Beyond its language, often unintelligible to mere mortals, the 42 pages of the Spanish Supreme Court ruling, for which judge Manuel Marchena Gómez has acted as spokesperson, are an exercise in understanding the realism of the Spanish state, with an emboldened justice system that is without opposing forces when it exercises power. The naive exercise of amending the Penal Code carried out by the Catalan Republican Left (ERC) in order to reduce the sentences given to the political prisoners convicted in the pro-independence leaders' trial, forcing an agreement first with Podemos and later with the Socialists (PSOE) in the Congress of Deputies, has been unapologetically put through the blender by the second chamber of the Supreme Court. Marchena does not believe in reaching agreements and, erected as the last bastion of the state to prevent the reduction of sentences both now and in the future, he has established a pernicious doctrine, in which he makes a biased rereading of the leaders' trial verdict, so that nothing changes for Oriol Junqueras, Jordi Turull, Raül Romeva and Dolors Bassa. Instead, he ends the ban on office holding for Cuixart, Sànchez, Rull, Forn and Forcadell, who are freed from the sentence, regain their rights and can stand in the elections.
Marchena gives a rebuke to the Spanish government for its modification of the Penal Code. In fact, he is its final destination, and he draws the red line that the Supreme Court will not cross: that of the ringleaders that he was able to try and on whose backs he places the weight of a very sui generis reinterpretation of the new crime of misuse of public funds. Thus, like those who pull rabbits out of hats, he produces the claim that there was a profit motive and thus transforms the crime of misuse of funds into its aggravated variant, with the consequent increase in years of disqualification from holding office. A lesson for next time: political agreements are not transferable to the Supreme Court and to imagine that the judges would not make an ad hoc interpretation is to be ignorant of what power is and to forget that in Madrid things have been done this way for centuries. I asked this once before and I repeat it today: At what point did some pro-independence leaders forget the enormous literature from the leaders' trial? The thing is, everything that has happened now was already present there.
The Supreme Court's ruling also gives clues about judicial cases that remain open and whose path is becoming more difficult despite the amendments to the Penal Code. The first is the trial of the two members of the Junqueras team at the Catalan economy ministry in 2017, Josep Maria Jové and Lluís Salvadó. This very week, we will know the prosecutors' sentence demand and indictment for them, and, given Marchena's restrictive interpretation and the chief public prosecutor's instruction of a couple of weeks ago, they could be punished with the barbarity of up to 12 years' prison if the expenditure exceeds 250,000 euros. In addition to being unfair and disproportionate, it would have a collateral effect: the efforts made by ERC to prevent this situation would have achieved very little. In part, because Pedro Sánchez, once again transformed into chameleon, long ago distanced himself from the problems that ERC could have, once he accepted the modification of the crimes of sedition and misuse of funds that was asked of him in exchange for parliamentary support.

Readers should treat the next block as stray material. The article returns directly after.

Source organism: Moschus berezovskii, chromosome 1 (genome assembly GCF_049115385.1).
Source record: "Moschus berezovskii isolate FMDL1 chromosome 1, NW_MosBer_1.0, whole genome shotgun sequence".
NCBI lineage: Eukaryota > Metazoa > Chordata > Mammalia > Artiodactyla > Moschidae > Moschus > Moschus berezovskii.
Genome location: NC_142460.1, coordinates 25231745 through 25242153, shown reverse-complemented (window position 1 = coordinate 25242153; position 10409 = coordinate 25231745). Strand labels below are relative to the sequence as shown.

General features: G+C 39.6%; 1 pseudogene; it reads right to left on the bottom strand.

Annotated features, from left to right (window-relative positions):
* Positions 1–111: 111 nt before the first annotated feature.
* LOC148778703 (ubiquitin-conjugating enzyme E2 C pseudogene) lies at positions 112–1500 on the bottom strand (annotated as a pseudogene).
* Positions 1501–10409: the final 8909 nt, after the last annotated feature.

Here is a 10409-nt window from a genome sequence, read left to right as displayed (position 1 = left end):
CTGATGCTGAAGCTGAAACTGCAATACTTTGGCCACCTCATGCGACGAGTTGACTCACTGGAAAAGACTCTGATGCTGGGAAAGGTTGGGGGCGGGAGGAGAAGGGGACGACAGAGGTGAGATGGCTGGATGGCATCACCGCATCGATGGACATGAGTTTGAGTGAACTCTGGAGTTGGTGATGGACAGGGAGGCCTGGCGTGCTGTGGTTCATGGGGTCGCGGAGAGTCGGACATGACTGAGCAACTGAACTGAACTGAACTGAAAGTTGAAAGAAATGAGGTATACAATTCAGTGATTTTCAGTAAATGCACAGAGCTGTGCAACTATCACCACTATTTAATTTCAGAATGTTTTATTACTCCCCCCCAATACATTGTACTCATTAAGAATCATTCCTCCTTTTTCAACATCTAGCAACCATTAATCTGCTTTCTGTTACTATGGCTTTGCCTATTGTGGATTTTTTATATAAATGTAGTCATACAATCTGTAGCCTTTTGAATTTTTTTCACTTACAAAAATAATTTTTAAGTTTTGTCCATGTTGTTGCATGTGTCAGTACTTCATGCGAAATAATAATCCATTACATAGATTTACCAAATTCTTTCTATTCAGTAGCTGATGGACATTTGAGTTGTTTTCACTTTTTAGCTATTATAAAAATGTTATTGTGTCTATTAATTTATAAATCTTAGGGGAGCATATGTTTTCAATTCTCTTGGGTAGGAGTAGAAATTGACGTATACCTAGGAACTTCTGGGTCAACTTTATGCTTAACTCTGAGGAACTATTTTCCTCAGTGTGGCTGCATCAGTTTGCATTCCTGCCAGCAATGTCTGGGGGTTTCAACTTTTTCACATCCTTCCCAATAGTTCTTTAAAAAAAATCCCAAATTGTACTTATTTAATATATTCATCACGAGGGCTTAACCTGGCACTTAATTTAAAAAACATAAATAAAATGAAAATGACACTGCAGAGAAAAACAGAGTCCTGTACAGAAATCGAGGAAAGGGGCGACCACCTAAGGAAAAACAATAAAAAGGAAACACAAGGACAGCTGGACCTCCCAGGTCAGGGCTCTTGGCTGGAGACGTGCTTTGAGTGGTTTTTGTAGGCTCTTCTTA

For this reason, with this crocodile skin, so hard and resistant to any situation that may arise, the party's number two, María Jesús Montero, affirms that the Supreme Court's ruling shows that the PSOE was right and that the most serious crimes continue to be crimes under the amended Penal Code. Also, she adds that they already envisaged that the bans on office holding for the four convicts would be maintained when the Penal Code reform was approved. That is to say, that at the negotiation table they said one thing, while they worked for another and thus they cheated everyone. Really, the strange thing is that they still have any allies who want them to continue passing laws even if it's as the lesser of two evils, since People's Party (PP) leader Feijóo would be much worse. New threats have also emerged for those Catalan government officials who led the 2017 independence process and their subordinates whose cases are proceeding in courts 13 and 18 of Barcelona.
There remains pending, as one last chance, that the ban from office against Junqueras, Turull, Romeva and Bassa could be lifted by the trump card of the Constitutional Court, with its recently modified composition over which the PP has lost majority control. Last week, the judges close to the PSOE already reversed the blockage that existed on the abortion law and its definitions by terms, which had been pending the Constitutional Court's decision for 12 years. We will see if this so-called progressive majority, with Conde-Pumpido at the head, will be able to modify the Supreme Court's resolution, bearing in mind that two judges of the court will not able to vote because they could be recused on the matter, and with their abstention, the difference between the two families in the court changes to a razor-thin five-to-four. This, without taking into account that, with elections in the middle, the PSOE will be seeking as little noise as possible.